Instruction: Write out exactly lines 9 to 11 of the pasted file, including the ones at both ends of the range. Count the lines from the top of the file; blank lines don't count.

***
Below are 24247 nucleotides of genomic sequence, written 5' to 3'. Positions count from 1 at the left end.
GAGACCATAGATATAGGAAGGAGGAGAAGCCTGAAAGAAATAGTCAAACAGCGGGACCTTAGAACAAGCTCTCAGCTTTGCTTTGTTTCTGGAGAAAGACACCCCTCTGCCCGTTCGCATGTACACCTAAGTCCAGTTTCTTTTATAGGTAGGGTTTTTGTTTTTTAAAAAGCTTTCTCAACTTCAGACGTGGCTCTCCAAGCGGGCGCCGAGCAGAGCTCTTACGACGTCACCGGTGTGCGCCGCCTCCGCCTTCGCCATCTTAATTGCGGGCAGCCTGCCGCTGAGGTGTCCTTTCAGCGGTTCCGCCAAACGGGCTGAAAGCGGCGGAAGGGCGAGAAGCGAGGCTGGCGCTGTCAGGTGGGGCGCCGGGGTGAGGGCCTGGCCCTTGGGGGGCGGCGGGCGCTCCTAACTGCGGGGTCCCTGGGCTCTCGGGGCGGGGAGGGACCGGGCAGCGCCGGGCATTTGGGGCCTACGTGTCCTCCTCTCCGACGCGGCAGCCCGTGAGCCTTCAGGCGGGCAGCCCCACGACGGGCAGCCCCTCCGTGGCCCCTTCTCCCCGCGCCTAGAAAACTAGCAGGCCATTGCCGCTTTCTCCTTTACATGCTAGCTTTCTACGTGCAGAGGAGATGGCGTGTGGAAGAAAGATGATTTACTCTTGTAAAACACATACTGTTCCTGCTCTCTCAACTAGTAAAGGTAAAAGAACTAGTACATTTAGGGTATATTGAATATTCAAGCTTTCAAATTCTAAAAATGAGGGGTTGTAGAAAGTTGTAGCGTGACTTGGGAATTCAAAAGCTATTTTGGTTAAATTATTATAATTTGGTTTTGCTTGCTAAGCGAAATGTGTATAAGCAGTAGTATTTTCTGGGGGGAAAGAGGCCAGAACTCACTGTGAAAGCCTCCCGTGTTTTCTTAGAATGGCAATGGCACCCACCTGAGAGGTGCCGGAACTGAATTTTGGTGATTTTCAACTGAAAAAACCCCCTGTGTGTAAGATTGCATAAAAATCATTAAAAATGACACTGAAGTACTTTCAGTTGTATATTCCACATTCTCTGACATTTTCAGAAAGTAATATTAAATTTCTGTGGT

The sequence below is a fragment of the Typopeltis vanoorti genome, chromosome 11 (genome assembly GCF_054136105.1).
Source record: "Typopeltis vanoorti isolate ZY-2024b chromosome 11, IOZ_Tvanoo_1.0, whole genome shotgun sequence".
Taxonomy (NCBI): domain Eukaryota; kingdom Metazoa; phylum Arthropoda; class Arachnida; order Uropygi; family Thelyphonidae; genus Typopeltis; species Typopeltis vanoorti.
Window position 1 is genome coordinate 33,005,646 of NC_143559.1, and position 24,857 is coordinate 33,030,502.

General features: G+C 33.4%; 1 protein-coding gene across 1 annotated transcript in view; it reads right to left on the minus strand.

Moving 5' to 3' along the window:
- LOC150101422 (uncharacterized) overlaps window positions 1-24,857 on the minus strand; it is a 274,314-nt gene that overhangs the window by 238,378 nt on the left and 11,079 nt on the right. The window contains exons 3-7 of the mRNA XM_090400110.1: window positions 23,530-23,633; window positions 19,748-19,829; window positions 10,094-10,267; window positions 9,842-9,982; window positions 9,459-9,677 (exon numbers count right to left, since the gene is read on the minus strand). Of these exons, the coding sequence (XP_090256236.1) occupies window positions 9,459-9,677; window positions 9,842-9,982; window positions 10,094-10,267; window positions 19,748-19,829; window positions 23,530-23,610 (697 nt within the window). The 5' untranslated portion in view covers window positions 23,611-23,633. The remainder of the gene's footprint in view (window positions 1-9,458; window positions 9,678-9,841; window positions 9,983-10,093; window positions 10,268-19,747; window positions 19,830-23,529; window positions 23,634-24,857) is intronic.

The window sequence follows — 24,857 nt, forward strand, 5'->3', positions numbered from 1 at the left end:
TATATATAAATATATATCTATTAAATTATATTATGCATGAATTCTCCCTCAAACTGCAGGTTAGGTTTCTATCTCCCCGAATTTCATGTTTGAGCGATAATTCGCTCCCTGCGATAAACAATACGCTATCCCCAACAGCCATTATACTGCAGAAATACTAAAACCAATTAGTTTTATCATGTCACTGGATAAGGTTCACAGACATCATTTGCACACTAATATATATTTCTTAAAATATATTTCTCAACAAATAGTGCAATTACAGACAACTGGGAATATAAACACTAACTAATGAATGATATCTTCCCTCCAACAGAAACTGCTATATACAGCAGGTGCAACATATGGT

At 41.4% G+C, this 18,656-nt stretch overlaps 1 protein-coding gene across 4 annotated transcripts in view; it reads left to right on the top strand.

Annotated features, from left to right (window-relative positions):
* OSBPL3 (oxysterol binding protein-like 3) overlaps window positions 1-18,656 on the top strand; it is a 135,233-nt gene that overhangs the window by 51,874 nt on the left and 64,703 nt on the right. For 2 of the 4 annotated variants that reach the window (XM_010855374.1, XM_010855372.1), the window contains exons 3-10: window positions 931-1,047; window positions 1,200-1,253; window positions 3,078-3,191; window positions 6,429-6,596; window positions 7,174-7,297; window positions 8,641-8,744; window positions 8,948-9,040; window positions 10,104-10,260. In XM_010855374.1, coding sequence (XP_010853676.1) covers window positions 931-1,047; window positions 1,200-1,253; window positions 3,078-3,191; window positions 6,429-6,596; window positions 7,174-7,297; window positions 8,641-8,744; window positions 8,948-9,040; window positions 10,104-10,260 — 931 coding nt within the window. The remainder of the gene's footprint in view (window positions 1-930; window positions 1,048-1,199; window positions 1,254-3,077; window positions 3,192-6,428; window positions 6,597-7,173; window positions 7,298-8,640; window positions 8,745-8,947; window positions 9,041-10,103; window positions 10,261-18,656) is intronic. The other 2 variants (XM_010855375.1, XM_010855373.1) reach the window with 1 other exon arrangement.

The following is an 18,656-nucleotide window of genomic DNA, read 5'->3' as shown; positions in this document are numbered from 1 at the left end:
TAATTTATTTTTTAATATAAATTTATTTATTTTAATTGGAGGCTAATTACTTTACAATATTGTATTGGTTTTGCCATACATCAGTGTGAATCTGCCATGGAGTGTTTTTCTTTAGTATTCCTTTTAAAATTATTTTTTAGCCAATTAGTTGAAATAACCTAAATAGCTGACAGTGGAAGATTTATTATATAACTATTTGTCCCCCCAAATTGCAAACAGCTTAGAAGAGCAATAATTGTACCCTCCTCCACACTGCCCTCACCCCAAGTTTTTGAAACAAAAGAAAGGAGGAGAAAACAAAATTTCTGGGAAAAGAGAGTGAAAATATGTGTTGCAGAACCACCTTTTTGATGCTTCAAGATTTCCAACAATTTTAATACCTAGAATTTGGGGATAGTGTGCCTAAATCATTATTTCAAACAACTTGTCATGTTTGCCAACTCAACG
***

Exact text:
- LOC150101422 (uncharacterized) overlaps window positions 1-24,857 on the minus strand; it is a 274,314-nt gene that overhangs the window by 238,378 nt on the left and 11,079 nt on the right. The window contains exons 3-7 of the mRNA XM_090400110.1: window positions 23,530-23,633; window positions 19,748-19,829; window positions 10,094-10,267; window positions 9,842-9,982; window positions 9,459-9,677 (exon numbers count right to left, since the gene is read on the minus strand). Of these exons, the coding sequence (XP_090256236.1) occupies window positions 9,459-9,677; window positions 9,842-9,982; window positions 10,094-10,267; window positions 19,748-19,829; window positions 23,530-23,610 (697 nt within the window). The 5' untranslated portion in view covers window positions 23,611-23,633. The remainder of the gene's footprint in view (window positions 1-9,458; window positions 9,678-9,841; window positions 9,983-10,093; window positions 10,268-19,747; window positions 19,830-23,529; window positions 23,634-24,857) is intronic.

The window sequence follows — 24,857 nt, forward strand, 5'->3', positions numbered from 1 at the left end:
TATATATAAATATATATCTATTAAATTATATTATGCATGAATTCTCCCTCAAACTGCAGGTTAGGTTTCTATCTCCCCGAATTTCATGTTTGAGCGATAATTCGCTCCCTGCGATAAACAATACGCTATCCCCAACAGCCATTATACTGCAGAAATACTAAAACCAATTAGTTTTATCATGTCACTGGATAAGGTTCACAGACATCATTTGCACACTAATATATATTTCTTAAAATATATTTCTCAACAAATAGTGCAATTACAGACAACTGGGAATATAAACACTAACTAATGAATGATATCTTCCCTCCAACAGAAACTGCTATATACAGCAGGTGCAACATATGGT